There is no better time than New Year’s for an outrageous raw bar. Something about cracking open a chilly tray of oysters with their briny, over-the-top freshness seems to pair with a brand new year like nothing else. We asked Chef Jeremy Sewall who heads the famously fresh Island Creek Oyster Bar and now brand new Row 34 in Boston to teach us a thing or two about one of the chicest shells in the sea in the lead up to the last night of 2013. Learn the difference between an East and West Coast oyster, how to shuck them and the best way to serve (plated in snow!)

One of the East Coast’s top farms, Island Creek in Massachusetts, is joining with one our California favorites, Hog Island, for an exclusive package of one dozen oysters from each coast. Your shellfish arrive within 24 hours of being pulled from the ocean(s) and make for one of the coolest ways to close the year we can think of. Order and serve with all the accoutrements or – as Chef Jeremy suggests – eat them straight from the kitchen sink with a bottle of champagne!

The Chalkboard Mag: What is the difference between an East and West Coast oyster?

Chef Jeremy Sewall: East Coast oysters tend to be brinier and larger than their West Coast counterparts. East Coast are also all the same species, but have different appearances and tastes depending on where they are grown. West coast are usually smaller and sweeter, and there are few different varieties.

TCM: What about the Hog Island (California) and Island Creek (Massachusetts) tasting notes especially?

JS: Hog Island: sweet and fruity with limited salt and you get all these flavors at once. They have wonderful notes of cucumber, kale and melon with a significant walnut and mineral undertone that adds complexity and sets them apart from the rest.

Island Creek: a briny start that tastes like the sea and a flavor profile of salty, then buttery and mossy, then sweet (if you’re lucky).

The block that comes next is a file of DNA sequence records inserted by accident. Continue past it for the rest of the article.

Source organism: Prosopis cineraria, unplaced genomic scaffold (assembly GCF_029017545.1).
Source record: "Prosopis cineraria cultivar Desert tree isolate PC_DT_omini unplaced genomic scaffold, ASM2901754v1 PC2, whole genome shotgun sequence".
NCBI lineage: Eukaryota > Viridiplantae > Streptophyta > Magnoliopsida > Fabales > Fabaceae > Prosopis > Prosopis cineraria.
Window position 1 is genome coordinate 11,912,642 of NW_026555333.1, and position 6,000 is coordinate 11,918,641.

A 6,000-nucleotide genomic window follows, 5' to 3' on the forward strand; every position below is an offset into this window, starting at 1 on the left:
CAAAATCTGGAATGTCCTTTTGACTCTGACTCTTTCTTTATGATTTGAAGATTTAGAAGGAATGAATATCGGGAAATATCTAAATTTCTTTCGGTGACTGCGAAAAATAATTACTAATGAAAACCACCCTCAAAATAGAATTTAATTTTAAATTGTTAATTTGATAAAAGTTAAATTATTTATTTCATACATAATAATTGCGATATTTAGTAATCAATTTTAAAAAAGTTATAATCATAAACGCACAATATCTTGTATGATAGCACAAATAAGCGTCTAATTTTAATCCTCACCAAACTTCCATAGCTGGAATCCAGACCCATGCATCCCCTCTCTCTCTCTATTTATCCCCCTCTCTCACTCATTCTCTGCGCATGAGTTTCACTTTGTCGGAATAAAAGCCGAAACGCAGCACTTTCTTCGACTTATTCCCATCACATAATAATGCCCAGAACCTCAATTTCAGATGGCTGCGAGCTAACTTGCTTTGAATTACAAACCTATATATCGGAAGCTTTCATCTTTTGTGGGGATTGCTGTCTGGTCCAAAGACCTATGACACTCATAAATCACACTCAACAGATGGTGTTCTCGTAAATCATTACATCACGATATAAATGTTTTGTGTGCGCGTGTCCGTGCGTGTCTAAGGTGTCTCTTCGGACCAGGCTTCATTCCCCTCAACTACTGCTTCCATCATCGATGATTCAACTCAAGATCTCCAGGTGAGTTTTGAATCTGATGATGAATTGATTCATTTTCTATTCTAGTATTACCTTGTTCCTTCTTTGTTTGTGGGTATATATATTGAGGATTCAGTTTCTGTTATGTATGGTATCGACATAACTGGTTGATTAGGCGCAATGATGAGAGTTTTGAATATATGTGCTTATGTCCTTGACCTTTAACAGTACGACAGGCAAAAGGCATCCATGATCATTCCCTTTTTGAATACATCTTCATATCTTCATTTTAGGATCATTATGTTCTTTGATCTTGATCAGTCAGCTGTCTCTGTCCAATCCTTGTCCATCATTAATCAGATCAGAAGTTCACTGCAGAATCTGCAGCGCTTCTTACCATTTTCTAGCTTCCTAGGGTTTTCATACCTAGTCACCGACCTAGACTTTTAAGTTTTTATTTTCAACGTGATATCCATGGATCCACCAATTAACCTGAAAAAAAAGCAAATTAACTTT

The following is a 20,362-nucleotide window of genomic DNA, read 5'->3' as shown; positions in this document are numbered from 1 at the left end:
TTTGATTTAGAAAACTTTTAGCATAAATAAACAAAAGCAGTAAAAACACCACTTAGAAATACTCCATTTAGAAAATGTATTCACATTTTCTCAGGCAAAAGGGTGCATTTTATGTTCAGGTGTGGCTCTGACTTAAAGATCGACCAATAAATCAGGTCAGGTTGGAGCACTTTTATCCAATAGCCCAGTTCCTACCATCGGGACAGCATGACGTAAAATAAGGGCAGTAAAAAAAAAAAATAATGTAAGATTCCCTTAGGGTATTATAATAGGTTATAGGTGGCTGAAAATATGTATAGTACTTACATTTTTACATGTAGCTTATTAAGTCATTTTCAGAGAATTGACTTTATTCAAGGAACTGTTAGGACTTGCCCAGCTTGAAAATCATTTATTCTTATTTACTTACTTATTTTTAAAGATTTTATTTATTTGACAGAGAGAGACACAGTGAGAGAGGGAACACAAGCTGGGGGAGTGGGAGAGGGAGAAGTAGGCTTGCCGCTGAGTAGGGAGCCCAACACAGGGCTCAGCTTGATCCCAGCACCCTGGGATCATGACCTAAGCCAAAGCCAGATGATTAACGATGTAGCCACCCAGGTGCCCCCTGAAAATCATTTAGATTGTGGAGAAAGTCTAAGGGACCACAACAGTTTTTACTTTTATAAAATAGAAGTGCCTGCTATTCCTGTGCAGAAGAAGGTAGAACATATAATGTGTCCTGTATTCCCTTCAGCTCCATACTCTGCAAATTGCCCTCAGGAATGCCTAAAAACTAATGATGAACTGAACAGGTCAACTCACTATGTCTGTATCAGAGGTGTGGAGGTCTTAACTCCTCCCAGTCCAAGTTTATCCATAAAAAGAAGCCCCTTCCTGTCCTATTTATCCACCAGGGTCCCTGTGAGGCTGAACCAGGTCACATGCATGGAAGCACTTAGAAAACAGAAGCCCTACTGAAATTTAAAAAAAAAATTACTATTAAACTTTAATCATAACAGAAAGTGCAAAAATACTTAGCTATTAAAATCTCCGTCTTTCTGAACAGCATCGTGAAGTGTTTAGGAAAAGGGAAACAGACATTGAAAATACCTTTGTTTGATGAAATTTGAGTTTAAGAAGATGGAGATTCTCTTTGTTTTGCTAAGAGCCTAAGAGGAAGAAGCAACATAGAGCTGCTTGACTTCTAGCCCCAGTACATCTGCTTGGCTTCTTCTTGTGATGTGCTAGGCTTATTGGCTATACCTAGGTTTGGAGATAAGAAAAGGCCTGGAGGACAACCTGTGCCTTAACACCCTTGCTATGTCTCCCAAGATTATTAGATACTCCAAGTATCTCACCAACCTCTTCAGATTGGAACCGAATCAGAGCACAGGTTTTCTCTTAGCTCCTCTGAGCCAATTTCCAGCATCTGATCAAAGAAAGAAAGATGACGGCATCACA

TCM: Must have accoutrements?

JS: We liken oysters to grapes: The end product is going to taste a lot like the environment its grown in. Skip Bennett, founder of Island Creek Oysters, coined the term merroir. Because of that, you don’t want to mask the flavor of the oyster too much, because you want to taste the difference between those East Coast and West Coast flavors. But hey, we don’t judge – if you love cocktail sauce, a dollop will do!

I usually like my oysters plain or with a squeeze of lemon, but it’s nice to mix it up with some mignonette. Simply, mix equal parts white wine and champagne vinegar, a bit of minced shallot, and a couple good grinds of black pepper.

TCM: What would you say is the perfect pairing?

JS: At our new restaurant, Row 34, we’re really focusing on pairing the oysters with craft beers. While all oysters taste different, for the brinier East Coast oyster, like an Island Creek, and a delicious porter, like the Baltique Porter from Les Trois Mousuetaires, works perfectly. Unlike typical porters, this Baltic porter is brewed in the traditional style as a bottom-fermenting lager. The result is a luxuriously round, but robust, black beer with a mild bitterness.

For a sweeter, fruitier West Coast oyster, something with high acidity to compliment the flavors of a Hog Island works great. I would recommend pairing a gueuze – a Belgian beer – with them. One of my personal favorites would be the Oude Gueuze from Tilquin. Who needs mignonette when you have a delicious gueuze!

And generally, a good all encompassing pairing is a clean, crisp pilsner. Try the Edelherb pils from Kulmbacher in Germany. It’s fun to get a few different beers and try them out – see what fits your tastes and what you like best.

TCM: How to serve?

JS: A platter filled with ice is perfect to plate oysters onto – but if you live in a snowy climate, you can scoop some fresh powder from outside onto a serving dish for a festive touch.

TCM: Any great shucking tips? This has to be one of the trickiest skills in the kitchen.

JS: It’s hard to tell someone how to shuck. The best way to learn is to open as many oysters as you can, but here are a few tips to get you started:

Always use a towel to hold the oyster, this gives you a better grip and will prevent injuries. Wrap it around the curved edge so that the hinge is exposed.

Once you have the tip of the knife in the hinge, twist back and forth firmly until it gives, then rotate your knife 90 degrees to pop the top shell off the bottom.

Keep the oyster as level as you can – the liquid in the shell is precious and flavorful.

Carefully scrape the top shell to loosen the meat, remove the top shell and then slide the knife under the oyster to detach the connective muscle.

Place on ice and serve immediately.

TCM: The perfect oyster set-up for late New Year’s Eve is…

JS: I like to follow in the footsteps of my buddy and business partner Skip Bennett, who founded Island Creek Oysters. Just put the bag in your kitchen sink, have your loved ones standing around and open a bottle of nice champagne.

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